City passes billboard exchange plan

Lamar Advertising will remove 111 billboards in the coming years as part of a settlement that the City Council approved this week that includes a list of new billboard regulations. Tacoma Weekly file photo by Steve Dunkelberger

Tacoma City Council passed new billboard regulations on Tuesday that creates a system for new billboards in the city only when other billboards are removed elsewhere.

The rules come as the latest attempt to manage billboards around sensitive areas such as nature areas, schools and neighborhoods. The issue has bubbled up and fizzled out through several attempts for decades. The resolution is also the product of legal negotiations during the last two years with Lamar Advertising, which owns most of the billboards in the city. Lamar bought the stock of Tacoma’s billboards in 2016 from Clear Channel Outdoor, which had sued the city over the last proposed regulation when they were introduced in 2015.

The resolution came as a negotiated settlement between the city and Lamar, effectively ending the legal battles.

The rules and areas affected by the new billboard rules are complex overall, but the main objective of the regulations is to reduce the overall number of billboards around the city as well as shuttle billboards away from neighborhoods, schools, parks, historic districts, shorelines and other protected districts through a swap that allows them to locate in higher-traffic and industrial areas in the coming years. Seven areas were specifically mentioned as possible locations for large billboards of up to 672 square feet as: 38th, Steele, and Tacoma Mall Boulevard; 6th Avenue from Mildred to Orchard; Mildred and 19th in James Center; Union Avenue near Tacoma Central; 72nd and Hosmer; Pearl, 21st, 26th, and Westgate; and Center Street between Tyler and Orchard.

Only three of the billboards currently within the city comply with all codes for their locations. That means the current 308 billboard faces are considered nonconforming because they are not consistent with the code in one form or another, although they were fully in line with when they were originally erected. Codes changed in 1988 and then again in 1997 that made many of the billboards nonconforming but set up a 10-year amortization plan to phase them out. The decade passed only to flash up again when Clear Channel sued the city as Tacoma worked on plans to enforce the regulations.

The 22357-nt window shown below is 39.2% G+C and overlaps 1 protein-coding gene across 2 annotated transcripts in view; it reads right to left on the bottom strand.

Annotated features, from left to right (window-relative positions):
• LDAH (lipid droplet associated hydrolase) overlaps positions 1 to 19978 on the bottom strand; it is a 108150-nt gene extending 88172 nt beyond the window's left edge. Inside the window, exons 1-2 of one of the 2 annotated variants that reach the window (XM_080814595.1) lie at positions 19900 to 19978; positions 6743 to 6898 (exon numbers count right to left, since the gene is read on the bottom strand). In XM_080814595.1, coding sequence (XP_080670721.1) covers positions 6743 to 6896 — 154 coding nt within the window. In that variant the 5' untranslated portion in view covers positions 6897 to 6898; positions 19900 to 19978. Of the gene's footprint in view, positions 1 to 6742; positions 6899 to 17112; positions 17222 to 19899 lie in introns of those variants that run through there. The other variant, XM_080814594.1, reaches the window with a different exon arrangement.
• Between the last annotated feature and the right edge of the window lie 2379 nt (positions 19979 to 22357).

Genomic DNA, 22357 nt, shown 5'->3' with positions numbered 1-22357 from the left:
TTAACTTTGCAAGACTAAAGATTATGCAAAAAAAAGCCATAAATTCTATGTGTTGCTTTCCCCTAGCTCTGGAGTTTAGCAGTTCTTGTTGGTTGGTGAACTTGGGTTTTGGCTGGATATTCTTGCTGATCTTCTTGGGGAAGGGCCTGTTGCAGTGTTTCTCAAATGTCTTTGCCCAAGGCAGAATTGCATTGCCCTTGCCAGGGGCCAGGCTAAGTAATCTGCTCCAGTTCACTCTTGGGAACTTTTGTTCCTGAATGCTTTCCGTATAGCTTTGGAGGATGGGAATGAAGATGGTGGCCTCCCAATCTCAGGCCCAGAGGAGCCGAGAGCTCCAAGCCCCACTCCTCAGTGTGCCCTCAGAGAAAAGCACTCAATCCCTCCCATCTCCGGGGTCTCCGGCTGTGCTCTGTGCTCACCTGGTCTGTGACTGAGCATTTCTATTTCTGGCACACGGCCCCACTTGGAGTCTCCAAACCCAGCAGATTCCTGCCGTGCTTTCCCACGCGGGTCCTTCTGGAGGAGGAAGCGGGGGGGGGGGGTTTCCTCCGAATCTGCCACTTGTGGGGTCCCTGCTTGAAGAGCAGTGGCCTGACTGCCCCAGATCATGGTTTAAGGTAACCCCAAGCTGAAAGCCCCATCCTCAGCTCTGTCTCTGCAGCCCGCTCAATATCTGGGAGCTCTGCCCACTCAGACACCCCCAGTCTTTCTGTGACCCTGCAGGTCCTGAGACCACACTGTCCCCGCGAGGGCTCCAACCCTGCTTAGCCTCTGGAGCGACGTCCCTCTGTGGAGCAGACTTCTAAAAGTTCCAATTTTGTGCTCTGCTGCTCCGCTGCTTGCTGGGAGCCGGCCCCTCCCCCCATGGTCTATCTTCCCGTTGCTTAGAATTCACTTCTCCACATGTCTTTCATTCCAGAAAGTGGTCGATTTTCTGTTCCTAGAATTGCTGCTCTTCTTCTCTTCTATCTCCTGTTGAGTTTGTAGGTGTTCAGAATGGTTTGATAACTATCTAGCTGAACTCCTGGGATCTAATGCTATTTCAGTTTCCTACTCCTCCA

That battle led to a new set of codes in 2011 and restarted the 10-year phasing out period as well as established design and buffer standards.

Legal troubles continued.

A working group of residents, business owners and billboard owners formed to study the issue, a process that led to the new rules.

Under the resolution, 111 nonconforming billboards would be removed during the next five years. That would leave Lamar with 183 billboards around the city. Lamar could, however, replace the billboards that were removed from nonconforming areas with signs in other areas of the city. It could have a maximum of 225 billboards in the city. New billboards in conforming areas would require the removal of a billboard, or billboards, of at least the same amount of overall signal area.

“So basically, to get a construction permit for a billboard you would also need to get a demolition permit,” Principal Planner Shirley Shultz said in a recent presentation on the topic.

Tacoma would also pay full market value for any billboards deemed nonconforming in any future code changes. That cost could well run into the millions of dollars.

Councilmember Marty Campbell mentioned at Tuesday’s council meeting that he has studied the trials and tribulations of billboards during his entire stint on the council, and has two binders of documents at the ready. He points out that Tacoma had more than 750 billboard faces either already built or had their permits approved in the late 1990s. The passing years chipped that down by two thirds and the recent resolution lowers that number even further. It also still bans digital billboards, which were a heated topic throughout the years.

“I still don’t think they are right for our City of Tacoma,” Campbell said.

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